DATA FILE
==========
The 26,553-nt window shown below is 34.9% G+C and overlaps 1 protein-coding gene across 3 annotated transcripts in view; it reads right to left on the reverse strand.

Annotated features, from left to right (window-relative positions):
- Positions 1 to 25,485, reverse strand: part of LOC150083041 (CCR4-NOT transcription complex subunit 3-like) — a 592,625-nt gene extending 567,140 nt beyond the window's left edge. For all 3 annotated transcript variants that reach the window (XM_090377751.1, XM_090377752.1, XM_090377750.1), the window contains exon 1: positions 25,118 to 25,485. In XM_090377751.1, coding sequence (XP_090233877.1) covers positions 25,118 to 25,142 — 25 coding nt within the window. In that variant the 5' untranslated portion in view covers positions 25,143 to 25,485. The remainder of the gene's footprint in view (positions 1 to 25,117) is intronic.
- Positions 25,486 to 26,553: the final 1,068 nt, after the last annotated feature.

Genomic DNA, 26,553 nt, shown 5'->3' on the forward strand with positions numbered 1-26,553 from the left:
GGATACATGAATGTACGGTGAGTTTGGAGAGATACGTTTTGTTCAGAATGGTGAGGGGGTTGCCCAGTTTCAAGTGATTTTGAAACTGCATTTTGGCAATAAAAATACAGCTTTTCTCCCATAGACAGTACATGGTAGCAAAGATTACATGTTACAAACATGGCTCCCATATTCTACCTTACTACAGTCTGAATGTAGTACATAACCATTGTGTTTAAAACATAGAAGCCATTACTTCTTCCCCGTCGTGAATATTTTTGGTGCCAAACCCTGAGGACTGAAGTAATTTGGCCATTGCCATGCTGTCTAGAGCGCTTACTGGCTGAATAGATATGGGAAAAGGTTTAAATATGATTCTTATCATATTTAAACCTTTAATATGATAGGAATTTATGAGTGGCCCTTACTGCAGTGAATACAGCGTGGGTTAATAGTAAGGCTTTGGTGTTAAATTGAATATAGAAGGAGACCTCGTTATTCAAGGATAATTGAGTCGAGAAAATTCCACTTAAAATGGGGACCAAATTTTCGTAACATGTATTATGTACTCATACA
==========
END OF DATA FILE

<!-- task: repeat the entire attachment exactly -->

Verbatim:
The 26,553-nt window shown below is 34.9% G+C and overlaps 1 protein-coding gene across 3 annotated transcripts in view; it reads right to left on the reverse strand.

Annotated features, from left to right (window-relative positions):
- Positions 1 to 25,485, reverse strand: part of LOC150083041 (CCR4-NOT transcription complex subunit 3-like) — a 592,625-nt gene extending 567,140 nt beyond the window's left edge. For all 3 annotated transcript variants that reach the window (XM_090377751.1, XM_090377752.1, XM_090377750.1), the window contains exon 1: positions 25,118 to 25,485. In XM_090377751.1, coding sequence (XP_090233877.1) covers positions 25,118 to 25,142 — 25 coding nt within the window. In that variant the 5' untranslated portion in view covers positions 25,143 to 25,485. The remainder of the gene's footprint in view (positions 1 to 25,117) is intronic.
- Positions 25,486 to 26,553: the final 1,068 nt, after the last annotated feature.

Genomic DNA, 26,553 nt, shown 5'->3' on the forward strand with positions numbered 1-26,553 from the left:
GGATACATGAATGTACGGTGAGTTTGGAGAGATACGTTTTGTTCAGAATGGTGAGGGGGTTGCCCAGTTTCAAGTGATTTTGAAACTGCATTTTGGCAATAAAAATACAGCTTTTCTCCCATAGACAGTACATGGTAGCAAAGATTACATGTTACAAACATGGCTCCCATATTCTACCTTACTACAGTCTGAATGTAGTACATAACCATTGTGTTTAAAACATAGAAGCCATTACTTCTTCCCCGTCGTGAATATTTTTGGTGCCAAACCCTGAGGACTGAAGTAATTTGGCCATTGCCATGCTGTCTAGAGCGCTTACTGGCTGAATAGATATGGGAAAAGGTTTAAATATGATTCTTATCATATTTAAACCTTTAATATGATAGGAATTTATGAGTGGCCCTTACTGCAGTGAATACAGCGTGGGTTAATAGTAAGGCTTTGGTGTTAAATTGAATATAGAAGGAGACCTCGTTATTCAAGGATAATTGAGTCGAGAAAATTCCACTTAAAATGGGGACCAAATTTTCGTAACATGTATTATGTACTCATACA